Pick the right potato
Choosing the correct potato for your recipe ensures it will taste its best. Waxy varieties hold their shape when cooked, making them the best option for potato salad, seafood chowders and stews where you want them to hold their shape. Floury potatoes (think Roosters) become fluffy when cooked and don’t hold their shape as well; this is why they’re best for mash, baked potatoes and in soups.
The natural starches in potatoes will help to thicken the sauce for dishes like a potato gratin. However, if you’re making homemade chips or roast potatoes, it’s better to wash the starches away to prevent them from sticking to each other and to ensure crispy exteriors. Soak cut chips or potatoes in cold water for at least 30 minutes, but overnight if possible, then rinse under fresh water before you start cooking.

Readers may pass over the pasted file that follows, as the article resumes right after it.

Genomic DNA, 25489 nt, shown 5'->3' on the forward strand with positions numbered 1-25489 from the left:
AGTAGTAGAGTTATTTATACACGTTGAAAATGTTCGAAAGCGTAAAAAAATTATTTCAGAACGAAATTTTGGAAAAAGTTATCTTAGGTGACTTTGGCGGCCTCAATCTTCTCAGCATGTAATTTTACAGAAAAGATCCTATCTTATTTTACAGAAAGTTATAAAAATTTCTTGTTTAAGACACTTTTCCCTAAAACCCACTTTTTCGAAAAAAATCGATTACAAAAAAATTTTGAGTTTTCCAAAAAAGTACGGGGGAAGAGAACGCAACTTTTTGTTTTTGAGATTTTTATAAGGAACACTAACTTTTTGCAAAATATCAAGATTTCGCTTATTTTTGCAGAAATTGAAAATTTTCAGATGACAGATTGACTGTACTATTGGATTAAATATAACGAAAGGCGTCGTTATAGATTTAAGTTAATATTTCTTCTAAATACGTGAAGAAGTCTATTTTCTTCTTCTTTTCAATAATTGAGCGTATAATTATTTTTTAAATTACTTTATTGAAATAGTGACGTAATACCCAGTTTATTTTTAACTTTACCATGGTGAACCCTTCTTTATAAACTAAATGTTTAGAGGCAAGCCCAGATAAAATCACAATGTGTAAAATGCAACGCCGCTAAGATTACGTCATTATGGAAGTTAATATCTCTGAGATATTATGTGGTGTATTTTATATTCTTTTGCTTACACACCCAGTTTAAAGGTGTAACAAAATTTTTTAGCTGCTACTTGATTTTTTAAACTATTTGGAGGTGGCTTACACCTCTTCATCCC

Peel when appropriate
Nutritionally speaking, it’s best to keep the skins on your potatoes, as they contain much of the fibre and mineral content. However, for floury varieties and especially older potatoes, the skins may not be as pleasant to eat. A good rule of thumb is that waxy potatoes don’t usually need to be peeled, but starchy potatoes often do. Always trim away eyes, small sprouts or green flesh.
When boiling potatoes, always start them in cold water with a pinch of salt and then bring them up to a boil. This helps them to cook evenly. If you place them straight into boiling water, the outside of the potato can cook before the heat reaches the inside.
If you want baked potatoes but don’t have an hour to wait, speed things up by making use of your microwave. Scrub your spuds and prick them all over with a fork, then microwave on high for four minutes or until soft when poked with a knife. Once the potatoes are cool enough to handle, rub the skins with olive or rapeseed oil. Bake in an oven preheated to 220 ̊C/200 ̊C fan/gas mark 7 for around 20 minutes until the skins are crisp.